As part of a top-10 list of Centre Region Council of Governments budget highlights, elected officials chuckled as Jim Steff pointed out a foam cup keeping the forum room projector from shaking.
Steff, the COG executive director, offered the highlights proposed for 2014 during Monday night’s General Forum, the monthly meeting of the region’s six municipalities. The group approved the budget’s referral to the municipalities for comment, to return to the entire group in a month for final approval.
No. 5 on the list was a handful of expenditure increases Steff chose to feature. One of those is $20,000 for the code agency to replace the projector and purchase a second, allowing for more training to take place in the forum room.
Despite such increases, the overall increase to municipal shares proposed for next year is 3.24 percent, only slightly higher than requested by the officials serving on the COG Finance Committee.
“They’ve done a great job,” said committee chairman and Harris Township Supervisor Bud Graham, praising the COG staff.
Steff called it a group effort, displaying a 3-inch binder with 26 tabs separating the COG’s various funds. The combined proposed budget came in at $24.8 million, and increase over this year’s approximately $22 million budget.
Municipal shares are proposed at $6.2 million, a change of about $195,000 from this year.
No. 10 on Steff’s list involved the Centre Region Metropolitan Planning Organization budget, which is presented as balanced, but has two uncertainties. One is whether Spring Township, contributing 8.32 percent of municipal shares, will continue to participate. That board is scheduled to vote on the matter next week.
“In addition, there’s still not 100 percent agreement about the funding formula,” Steff said. “To keep the 2014 budget on track, the county is kicking in an additional amount of money this year, but they made it clear that was only for one year.”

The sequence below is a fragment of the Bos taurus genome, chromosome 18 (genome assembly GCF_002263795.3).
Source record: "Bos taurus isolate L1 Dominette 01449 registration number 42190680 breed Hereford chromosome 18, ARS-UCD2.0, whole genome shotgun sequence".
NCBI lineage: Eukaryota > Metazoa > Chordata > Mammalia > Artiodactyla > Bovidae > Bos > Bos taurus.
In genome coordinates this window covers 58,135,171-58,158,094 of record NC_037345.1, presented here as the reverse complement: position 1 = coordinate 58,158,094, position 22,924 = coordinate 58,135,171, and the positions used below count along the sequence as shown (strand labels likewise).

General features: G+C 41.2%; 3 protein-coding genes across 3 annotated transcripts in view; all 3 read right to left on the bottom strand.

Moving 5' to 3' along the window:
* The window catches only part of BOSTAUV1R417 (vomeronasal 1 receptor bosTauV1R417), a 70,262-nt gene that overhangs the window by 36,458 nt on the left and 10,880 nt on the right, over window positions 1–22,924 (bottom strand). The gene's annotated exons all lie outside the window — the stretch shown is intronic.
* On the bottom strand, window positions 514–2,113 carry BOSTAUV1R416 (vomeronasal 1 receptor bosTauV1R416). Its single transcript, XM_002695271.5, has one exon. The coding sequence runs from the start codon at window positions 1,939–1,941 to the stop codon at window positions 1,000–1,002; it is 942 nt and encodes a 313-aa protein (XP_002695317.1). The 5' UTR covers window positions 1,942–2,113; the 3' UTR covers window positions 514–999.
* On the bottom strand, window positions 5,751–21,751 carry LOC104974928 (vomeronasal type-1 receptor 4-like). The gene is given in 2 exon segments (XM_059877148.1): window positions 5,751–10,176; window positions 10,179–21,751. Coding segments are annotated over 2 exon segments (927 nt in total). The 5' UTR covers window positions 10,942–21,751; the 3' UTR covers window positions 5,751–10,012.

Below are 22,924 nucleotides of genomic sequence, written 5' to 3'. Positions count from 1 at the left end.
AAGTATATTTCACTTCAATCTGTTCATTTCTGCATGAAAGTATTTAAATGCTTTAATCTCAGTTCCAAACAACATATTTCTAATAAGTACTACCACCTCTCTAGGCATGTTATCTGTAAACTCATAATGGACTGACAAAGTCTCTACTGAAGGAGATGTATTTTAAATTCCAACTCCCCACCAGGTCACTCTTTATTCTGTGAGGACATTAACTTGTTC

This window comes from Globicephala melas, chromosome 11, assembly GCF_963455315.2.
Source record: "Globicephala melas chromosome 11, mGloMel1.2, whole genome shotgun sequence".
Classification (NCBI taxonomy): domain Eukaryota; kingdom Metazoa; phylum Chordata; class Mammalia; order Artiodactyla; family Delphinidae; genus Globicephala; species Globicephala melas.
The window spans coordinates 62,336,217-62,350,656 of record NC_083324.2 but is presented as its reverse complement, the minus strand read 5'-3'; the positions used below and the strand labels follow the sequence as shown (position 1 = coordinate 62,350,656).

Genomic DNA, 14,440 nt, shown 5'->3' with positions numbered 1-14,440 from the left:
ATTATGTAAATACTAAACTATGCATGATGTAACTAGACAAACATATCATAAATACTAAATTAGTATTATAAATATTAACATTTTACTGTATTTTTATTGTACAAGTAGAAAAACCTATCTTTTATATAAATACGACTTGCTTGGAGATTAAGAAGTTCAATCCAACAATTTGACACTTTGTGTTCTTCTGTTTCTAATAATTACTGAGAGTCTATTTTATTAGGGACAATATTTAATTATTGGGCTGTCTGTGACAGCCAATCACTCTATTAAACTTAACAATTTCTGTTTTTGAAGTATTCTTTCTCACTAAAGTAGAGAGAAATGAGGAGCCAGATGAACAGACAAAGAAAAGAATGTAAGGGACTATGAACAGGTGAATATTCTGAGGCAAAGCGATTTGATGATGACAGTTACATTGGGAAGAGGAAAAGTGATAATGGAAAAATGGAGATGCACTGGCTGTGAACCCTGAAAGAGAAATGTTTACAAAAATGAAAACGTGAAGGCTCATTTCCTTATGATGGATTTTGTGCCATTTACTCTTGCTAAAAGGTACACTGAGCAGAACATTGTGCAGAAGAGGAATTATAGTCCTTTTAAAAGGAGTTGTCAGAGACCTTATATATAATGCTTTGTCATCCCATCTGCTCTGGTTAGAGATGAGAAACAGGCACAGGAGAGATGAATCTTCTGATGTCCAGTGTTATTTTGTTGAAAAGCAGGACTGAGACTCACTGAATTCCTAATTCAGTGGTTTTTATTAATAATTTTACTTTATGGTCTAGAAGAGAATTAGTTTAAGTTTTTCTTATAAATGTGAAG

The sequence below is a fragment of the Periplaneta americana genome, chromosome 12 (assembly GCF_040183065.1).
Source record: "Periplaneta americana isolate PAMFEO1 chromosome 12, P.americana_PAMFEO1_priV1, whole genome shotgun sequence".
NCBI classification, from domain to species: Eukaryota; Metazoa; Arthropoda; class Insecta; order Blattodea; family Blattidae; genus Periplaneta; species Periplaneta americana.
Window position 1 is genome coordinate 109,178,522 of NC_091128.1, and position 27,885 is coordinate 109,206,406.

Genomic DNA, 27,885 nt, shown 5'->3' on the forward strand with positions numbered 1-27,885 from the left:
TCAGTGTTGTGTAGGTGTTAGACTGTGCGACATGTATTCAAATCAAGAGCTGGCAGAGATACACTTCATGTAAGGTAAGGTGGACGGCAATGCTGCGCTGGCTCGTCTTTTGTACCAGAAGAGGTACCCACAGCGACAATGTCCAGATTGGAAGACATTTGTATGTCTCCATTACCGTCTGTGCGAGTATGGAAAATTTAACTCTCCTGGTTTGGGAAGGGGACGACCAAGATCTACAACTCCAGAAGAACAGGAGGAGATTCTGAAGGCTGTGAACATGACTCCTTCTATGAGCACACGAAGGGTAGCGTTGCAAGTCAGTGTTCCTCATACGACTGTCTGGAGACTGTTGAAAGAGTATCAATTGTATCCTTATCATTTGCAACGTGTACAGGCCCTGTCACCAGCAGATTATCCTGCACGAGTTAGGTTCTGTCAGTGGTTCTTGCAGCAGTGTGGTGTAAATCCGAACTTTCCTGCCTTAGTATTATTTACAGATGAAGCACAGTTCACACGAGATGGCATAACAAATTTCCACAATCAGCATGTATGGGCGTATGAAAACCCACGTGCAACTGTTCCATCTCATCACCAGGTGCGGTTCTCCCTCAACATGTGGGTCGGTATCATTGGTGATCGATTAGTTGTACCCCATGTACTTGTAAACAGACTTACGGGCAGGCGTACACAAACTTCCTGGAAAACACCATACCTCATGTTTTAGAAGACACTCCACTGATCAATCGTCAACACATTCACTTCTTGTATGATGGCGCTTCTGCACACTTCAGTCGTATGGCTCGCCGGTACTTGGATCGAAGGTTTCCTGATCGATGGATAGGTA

The county’s base contribution is proposed at $35,776, with a special contribution proposed at $12,465.
At No. 8, years of state funding cuts resulted in a Schlow Centre Region Library request for a 5 percent municipal share increase and a proposed weeklong closure in May.
“The library had a difficult time this year,” Steff said. “But Cathi (Alloway, director) and the library board worked very hard to come up with ways to cut costs.”
Welch Pool came in at No. 3 and Steff praised the officials’ decision to approve spending millions of dollars to renovate the Welch and Park Forest swimming pools in recent years. For the third year in a row, municipal contributions to the pool program are not needed.
“Ron (Woodhead, Parks and Recreation director) and staff did so well, they were able to put $70,000 toward the debt of renovating the pool, which I think is a very good accomplishment.”
Steff’s other highlights included proposals to reduce by 22 percent the cost of building permits for new construction, hire a finance assistant, hire an assistant fire chief for training, spend $72,000 to lease a temporary building for centralized park maintenance and spend 7.9 percent more on health insurance.